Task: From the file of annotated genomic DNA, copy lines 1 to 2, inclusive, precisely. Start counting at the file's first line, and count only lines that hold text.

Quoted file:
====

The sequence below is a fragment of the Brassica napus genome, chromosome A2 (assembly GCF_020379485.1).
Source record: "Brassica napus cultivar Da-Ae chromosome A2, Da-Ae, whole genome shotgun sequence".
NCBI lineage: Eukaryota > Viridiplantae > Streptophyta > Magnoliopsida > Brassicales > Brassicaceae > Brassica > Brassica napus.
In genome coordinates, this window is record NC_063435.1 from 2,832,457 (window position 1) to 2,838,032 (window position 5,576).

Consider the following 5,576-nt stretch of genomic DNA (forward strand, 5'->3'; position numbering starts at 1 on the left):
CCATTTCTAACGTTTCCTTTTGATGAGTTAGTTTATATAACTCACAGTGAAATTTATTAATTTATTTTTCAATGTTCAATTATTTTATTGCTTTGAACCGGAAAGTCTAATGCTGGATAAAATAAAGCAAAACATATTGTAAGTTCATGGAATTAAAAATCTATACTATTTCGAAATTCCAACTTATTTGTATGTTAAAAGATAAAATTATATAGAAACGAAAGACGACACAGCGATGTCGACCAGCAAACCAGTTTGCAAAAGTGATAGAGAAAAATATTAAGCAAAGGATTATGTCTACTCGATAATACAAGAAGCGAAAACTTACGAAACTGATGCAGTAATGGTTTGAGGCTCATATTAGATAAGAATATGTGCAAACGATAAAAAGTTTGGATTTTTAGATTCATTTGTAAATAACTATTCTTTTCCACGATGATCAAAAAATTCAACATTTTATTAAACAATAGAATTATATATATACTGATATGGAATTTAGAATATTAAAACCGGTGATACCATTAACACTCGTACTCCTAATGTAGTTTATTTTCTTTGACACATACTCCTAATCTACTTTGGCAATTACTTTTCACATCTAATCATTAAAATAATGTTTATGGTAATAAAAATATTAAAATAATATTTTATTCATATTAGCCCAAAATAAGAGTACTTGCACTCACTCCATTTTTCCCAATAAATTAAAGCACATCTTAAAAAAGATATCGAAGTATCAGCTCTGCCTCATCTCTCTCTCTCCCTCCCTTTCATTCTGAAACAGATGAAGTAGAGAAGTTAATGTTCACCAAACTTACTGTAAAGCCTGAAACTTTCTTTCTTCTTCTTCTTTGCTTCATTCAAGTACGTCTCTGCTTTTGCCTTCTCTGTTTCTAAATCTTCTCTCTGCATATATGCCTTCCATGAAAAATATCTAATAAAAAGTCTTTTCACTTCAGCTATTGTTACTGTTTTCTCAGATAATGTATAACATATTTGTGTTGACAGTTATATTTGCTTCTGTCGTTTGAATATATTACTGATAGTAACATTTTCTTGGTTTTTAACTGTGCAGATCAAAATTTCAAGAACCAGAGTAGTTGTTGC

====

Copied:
The sequence below is a fragment of the Brassica napus genome, chromosome A2 (assembly GCF_020379485.1).
Source record: "Brassica napus cultivar Da-Ae chromosome A2, Da-Ae, whole genome shotgun sequence".